Even with the changes made to the Investment Manager Roster at the start of the year, there haven't been any significant changes in the top ten stock holdings of our Ultimate Stock-Pickers over the last seven calendar quarters. Only three of the top ten highest conviction holdings of our 26 managers,  ExxonMobil (XOM),  Occidental Petroleum (OXY), and  American Express (AXP), were not on the list at the end of the fourth quarter of 2008. Looking at the three names that fell off the list--Burlington Northern Santa Fe,  ConocoPhillips (COP), and  Pfizer (PFE)--each fell off for completely different reasons. As you may recall, all of the outstanding shares of Burlington Northern were acquired by Ultimate Stock-Picker  Berkshire Hathaway (BRK.A)(BRK.B) during the first quarter of this year. Pfizer, meanwhile took a tumble down the list after  Fairholme (FAIRX)dumped what had been a rather substantial holding in the health care firm. While ConocoPhillips has been the target of selling activity by Berkshire over the last seven calendar quarters, it wasn't a seller during the third quarter. Instead, it was a major sale by  Alleghany (Y) that finally pushed it out of the top ten holdings.

Alleghany is also the reason that ExxonMobil has made such a meteoric rise up the holdings list. The insurer started buying shares of the energy giant aggressively in the fourth quarter of 2009, as it eliminated the final 1 million shares it held in Burlington Northern in the wake of news that Berkshire would be buying the railroad. Alleghany had been a longtime holder of Burlington Northern stock, with shares in the railroad accounting for 36% of the insurer's equity portfolio at the end of 2008. Almost all of the proceeds from the sale of Burlington Northern shares went into energy stocks, with ExxonMobil being the largest recipient. The energy giant made up 46% of Alleghany's stock portfolio at the end of the third quarter of 2010, with the insurer adding another 1 million shares to its existing 6 million share stake. Alleghany has funded most of its purchases of ExxonMobil this year with sales of other energy stocks, like ConocoPhillips,  Devon Energy (DVN), and  Williams Companies (WMB).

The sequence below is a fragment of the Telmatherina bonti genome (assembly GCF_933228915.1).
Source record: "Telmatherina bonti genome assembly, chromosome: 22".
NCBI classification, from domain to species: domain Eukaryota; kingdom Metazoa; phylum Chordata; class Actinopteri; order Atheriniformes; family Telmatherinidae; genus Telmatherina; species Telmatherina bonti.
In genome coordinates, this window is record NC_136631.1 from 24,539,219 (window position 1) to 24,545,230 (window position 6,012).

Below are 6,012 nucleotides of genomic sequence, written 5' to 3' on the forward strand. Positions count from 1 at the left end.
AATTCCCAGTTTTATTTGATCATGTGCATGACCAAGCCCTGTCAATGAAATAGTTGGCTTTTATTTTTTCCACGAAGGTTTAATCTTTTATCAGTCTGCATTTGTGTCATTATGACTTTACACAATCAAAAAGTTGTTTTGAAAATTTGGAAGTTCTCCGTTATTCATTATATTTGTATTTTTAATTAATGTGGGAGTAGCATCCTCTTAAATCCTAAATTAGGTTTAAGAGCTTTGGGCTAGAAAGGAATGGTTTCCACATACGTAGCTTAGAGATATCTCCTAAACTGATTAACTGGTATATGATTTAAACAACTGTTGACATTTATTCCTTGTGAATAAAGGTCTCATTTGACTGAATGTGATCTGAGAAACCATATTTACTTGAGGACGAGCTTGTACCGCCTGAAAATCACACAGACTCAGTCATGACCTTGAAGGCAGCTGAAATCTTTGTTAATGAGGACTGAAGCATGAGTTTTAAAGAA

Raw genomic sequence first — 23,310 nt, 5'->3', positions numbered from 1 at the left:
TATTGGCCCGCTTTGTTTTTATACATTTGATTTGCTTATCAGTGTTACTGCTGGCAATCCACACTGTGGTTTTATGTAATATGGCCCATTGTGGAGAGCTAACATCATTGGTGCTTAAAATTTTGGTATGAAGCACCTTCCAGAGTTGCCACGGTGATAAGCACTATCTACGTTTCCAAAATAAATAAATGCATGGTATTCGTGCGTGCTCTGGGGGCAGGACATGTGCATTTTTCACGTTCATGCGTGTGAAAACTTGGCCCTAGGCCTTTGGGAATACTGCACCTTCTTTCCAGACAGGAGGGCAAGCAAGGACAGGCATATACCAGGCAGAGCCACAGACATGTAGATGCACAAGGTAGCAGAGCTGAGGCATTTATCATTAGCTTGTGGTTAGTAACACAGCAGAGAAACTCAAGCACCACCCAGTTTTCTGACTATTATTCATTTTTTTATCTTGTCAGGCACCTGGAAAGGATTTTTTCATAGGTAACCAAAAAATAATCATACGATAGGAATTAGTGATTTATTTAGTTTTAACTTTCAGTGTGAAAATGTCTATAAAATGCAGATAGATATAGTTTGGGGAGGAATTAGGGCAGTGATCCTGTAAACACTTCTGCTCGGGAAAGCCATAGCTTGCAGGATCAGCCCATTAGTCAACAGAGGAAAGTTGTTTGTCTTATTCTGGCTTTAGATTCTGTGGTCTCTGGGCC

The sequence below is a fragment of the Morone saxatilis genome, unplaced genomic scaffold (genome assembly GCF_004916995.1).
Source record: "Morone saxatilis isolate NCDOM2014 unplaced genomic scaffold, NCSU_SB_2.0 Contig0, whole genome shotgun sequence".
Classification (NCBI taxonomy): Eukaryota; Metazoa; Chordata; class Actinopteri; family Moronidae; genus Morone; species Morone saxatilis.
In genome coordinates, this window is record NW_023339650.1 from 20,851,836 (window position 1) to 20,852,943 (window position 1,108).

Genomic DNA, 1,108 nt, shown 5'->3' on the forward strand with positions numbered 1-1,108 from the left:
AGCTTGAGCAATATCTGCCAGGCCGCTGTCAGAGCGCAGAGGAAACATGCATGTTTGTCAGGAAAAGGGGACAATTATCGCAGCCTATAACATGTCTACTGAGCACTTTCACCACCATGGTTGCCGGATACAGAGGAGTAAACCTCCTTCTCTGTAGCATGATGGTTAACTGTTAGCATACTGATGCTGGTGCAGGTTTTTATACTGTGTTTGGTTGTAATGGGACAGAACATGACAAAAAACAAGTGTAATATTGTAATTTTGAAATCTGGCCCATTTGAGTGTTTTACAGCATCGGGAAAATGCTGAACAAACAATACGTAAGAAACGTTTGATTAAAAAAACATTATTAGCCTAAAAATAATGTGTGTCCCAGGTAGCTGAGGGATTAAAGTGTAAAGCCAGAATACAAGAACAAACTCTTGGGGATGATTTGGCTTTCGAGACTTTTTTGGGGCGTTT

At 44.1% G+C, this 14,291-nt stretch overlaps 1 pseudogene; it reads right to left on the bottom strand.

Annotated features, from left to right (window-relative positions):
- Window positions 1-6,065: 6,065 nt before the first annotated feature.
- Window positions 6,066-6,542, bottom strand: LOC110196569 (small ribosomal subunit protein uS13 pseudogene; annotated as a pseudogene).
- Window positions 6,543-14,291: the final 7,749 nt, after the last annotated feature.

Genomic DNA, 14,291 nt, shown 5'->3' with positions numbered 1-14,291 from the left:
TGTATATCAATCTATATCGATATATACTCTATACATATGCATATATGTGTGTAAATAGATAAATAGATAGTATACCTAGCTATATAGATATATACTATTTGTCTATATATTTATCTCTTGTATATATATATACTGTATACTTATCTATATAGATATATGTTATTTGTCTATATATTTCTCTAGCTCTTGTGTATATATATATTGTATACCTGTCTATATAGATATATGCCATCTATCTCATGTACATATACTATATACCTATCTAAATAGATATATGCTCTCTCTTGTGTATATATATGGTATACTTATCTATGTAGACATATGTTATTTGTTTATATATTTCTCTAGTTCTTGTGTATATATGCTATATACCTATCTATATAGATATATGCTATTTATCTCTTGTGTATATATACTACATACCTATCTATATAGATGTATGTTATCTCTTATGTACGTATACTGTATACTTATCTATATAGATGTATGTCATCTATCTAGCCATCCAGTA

Looking at the trading activity among the other top ten holdings, our managers were net sellers of Berkshire Hathaway's common stock, with  Mutual Shares (TESIX) making the most meaningful sale during the period.  Johnson & Johnson (JNJ), meanwhile, was the recipient of a meaningful new money purchase by  FPA Crescent (FPACX), which when combined with the other buying activity by our top managers, was enough to overcome significant sales by Jensen and  Parnassus Equity Income (PRBLX). While making no mention of the reason behind its complete sale of the health care firm, Parnassus was adding to positions in  Medtronic (MDT), its fourth-largest holding, during the period. The manager also made significant new money purchases of  Hewlett-Packard (HPQ),  Cisco Systems (CSCO), and  Spectra Energy (SE), several of which were discussed in a previous Ultimate Stock-Pickers' article.


Unlike during the second quarter,  Coke (KO) was not the recipient of any high conviction purchases in the most recent period. It should also be noted that Alleghany, which made a significant purchase of Coca-Cola shares during the second quarter, unwound those same 500,000 shares in the latest quarter.  Wells Fargo (WFC) also saw a significant sale during the period, with Fairfax Financial (FRFHF) whittling down a stake it had started to build during the fourth quarter of 2008. Offsetting this sale was a meaningful new money purchase by  Matrix Advisors Value (MAVFX) and a significant addition by Berkshire Hathaway, which we highlighted in last week's article.  Microsoft (MSFT) was also the recipient of several meaningful additions from Jensen,  Oakmark Equity & Income (OAKBX), Parnassus, and  Yacktman (YACKX), as well as a new money purchase by FPA Crescent.